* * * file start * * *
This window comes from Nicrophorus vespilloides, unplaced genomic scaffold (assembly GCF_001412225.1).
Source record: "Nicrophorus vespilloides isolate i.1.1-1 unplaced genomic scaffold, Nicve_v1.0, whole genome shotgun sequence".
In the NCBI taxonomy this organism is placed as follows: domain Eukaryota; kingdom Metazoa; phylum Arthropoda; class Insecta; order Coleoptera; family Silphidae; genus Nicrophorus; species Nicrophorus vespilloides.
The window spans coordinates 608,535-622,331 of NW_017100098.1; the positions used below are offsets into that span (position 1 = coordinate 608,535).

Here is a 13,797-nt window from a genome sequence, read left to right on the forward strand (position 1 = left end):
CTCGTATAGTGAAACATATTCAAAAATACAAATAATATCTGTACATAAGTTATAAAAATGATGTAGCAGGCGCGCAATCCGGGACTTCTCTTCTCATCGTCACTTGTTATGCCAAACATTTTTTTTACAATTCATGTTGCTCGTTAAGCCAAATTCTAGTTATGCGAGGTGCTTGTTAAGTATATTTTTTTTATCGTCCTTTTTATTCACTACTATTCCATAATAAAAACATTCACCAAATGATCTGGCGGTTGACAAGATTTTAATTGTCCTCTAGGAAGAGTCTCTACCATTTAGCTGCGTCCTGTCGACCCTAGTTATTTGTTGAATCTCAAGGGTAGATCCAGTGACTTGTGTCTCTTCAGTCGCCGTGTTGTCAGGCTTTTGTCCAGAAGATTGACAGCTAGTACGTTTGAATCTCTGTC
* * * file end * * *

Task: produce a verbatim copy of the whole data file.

This window comes from Nicrophorus vespilloides, unplaced genomic scaffold (assembly GCF_001412225.1).
Source record: "Nicrophorus vespilloides isolate i.1.1-1 unplaced genomic scaffold, Nicve_v1.0, whole genome shotgun sequence".
In the NCBI taxonomy this organism is placed as follows: domain Eukaryota; kingdom Metazoa; phylum Arthropoda; class Insecta; order Coleoptera; family Silphidae; genus Nicrophorus; species Nicrophorus vespilloides.
The window spans coordinates 608,535-622,331 of NW_017100098.1; the positions used below are offsets into that span (position 1 = coordinate 608,535).

Here is a 13,797-nt window from a genome sequence, read left to right on the forward strand (position 1 = left end):
CTCGTATAGTGAAACATATTCAAAAATACAAATAATATCTGTACATAAGTTATAAAAATGATGTAGCAGGCGCGCAATCCGGGACTTCTCTTCTCATCGTCACTTGTTATGCCAAACATTTTTTTTACAATTCATGTTGCTCGTTAAGCCAAATTCTAGTTATGCGAGGTGCTTGTTAAGTATATTTTTTTTATCGTCCTTTTTATTCACTACTATTCCATAATAAAAACATTCACCAAATGATCTGGCGGTTGACAAGATTTTAATTGTCCTCTAGGAAGAGTCTCTACCATTTAGCTGCGTCCTGTCGACCCTAGTTATTTGTTGAATCTCAAGGGTAGATCCAGTGACTTGTGTCTCTTCAGTCGCCGTGTTGTCAGGCTTTTGTCCAGAAGATTGACAGCTAGTACGTTTGAATCTCTGTC